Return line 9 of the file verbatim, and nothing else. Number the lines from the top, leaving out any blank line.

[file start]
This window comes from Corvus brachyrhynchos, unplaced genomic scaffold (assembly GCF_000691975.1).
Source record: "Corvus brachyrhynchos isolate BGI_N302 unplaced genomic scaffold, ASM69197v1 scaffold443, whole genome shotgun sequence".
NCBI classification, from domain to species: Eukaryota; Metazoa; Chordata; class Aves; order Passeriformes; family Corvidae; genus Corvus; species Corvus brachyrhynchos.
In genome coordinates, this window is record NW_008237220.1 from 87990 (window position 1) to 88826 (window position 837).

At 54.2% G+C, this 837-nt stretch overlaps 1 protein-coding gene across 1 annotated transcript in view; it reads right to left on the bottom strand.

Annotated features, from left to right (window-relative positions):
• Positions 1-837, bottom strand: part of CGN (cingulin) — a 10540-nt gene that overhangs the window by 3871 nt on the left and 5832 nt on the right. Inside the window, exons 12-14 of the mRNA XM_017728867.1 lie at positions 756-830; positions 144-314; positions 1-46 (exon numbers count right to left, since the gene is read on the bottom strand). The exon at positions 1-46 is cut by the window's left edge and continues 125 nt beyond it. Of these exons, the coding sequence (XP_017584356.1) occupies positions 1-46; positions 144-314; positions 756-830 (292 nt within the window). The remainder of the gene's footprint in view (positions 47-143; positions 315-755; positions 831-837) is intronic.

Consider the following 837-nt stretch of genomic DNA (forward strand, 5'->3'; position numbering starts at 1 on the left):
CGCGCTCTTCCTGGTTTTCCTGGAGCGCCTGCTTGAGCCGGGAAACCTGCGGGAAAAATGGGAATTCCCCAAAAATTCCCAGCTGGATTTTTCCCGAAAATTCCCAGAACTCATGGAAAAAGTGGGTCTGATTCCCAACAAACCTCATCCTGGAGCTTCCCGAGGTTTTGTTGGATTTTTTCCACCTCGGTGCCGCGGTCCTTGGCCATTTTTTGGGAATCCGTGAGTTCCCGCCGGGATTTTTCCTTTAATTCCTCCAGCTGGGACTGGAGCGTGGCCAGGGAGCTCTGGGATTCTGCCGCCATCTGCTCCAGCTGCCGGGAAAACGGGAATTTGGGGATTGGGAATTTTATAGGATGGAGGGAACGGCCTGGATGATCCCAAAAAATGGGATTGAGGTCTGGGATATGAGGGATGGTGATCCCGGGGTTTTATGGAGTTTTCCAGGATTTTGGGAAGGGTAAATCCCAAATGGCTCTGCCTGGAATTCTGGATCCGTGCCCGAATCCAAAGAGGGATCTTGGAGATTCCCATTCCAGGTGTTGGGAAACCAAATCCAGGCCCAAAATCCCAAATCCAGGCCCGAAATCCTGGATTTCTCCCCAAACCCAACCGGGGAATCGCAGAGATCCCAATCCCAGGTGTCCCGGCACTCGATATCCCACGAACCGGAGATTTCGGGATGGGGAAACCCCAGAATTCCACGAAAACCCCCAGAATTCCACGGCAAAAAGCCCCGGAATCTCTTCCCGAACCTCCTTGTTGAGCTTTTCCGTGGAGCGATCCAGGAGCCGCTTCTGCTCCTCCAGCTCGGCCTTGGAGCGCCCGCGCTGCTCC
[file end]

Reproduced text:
CGCGCTCTTCCTGGTTTTCCTGGAGCGCCTGCTTGAGCCGGGAAACCTGCGGGAAAAATGGGAATTCCCCAAAAATTCCCAGCTGGATTTTTCCCGAAAATTCCCAGAACTCATGGAAAAAGTGGGTCTGATTCCCAACAAACCTCATCCTGGAGCTTCCCGAGGTTTTGTTGGATTTTTTCCACCTCGGTGCCGCGGTCCTTGGCCATTTTTTGGGAATCCGTGAGTTCCCGCCGGGATTTTTCCTTTAATTCCTCCAGCTGGGACTGGAGCGTGGCCAGGGAGCTCTGGGATTCTGCCGCCATCTGCTCCAGCTGCCGGGAAAACGGGAATTTGGGGATTGGGAATTTTATAGGATGGAGGGAACGGCCTGGATGATCCCAAAAAATGGGATTGAGGTCTGGGATATGAGGGATGGTGATCCCGGGGTTTTATGGAGTTTTCCAGGATTTTGGGAAGGGTAAATCCCAAATGGCTCTGCCTGGAATTCTGGATCCGTGCCCGAATCCAAAGAGGGATCTTGGAGATTCCCATTCCAGGTGTTGGGAAACCAAATCCAGGCCCAAAATCCCAAATCCAGGCCCGAAATCCTGGATTTCTCCCCAAACCCAACCGGGGAATCGCAGAGATCCCAATCCCAGGTGTCCCGGCACTCGATATCCCACGAACCGGAGATTTCGGGATGGGGAAACCCCAGAATTCCACGAAAACCCCCAGAATTCCACGGCAAAAAGCCCCGGAATCTCTTCCCGAACCTCCTTGTTGAGCTTTTCCGTGGAGCGATCCAGGAGCCGCTTCTGCTCCTCCAGCTCGGCCTTGGAGCGCCCGCGCTGCTCC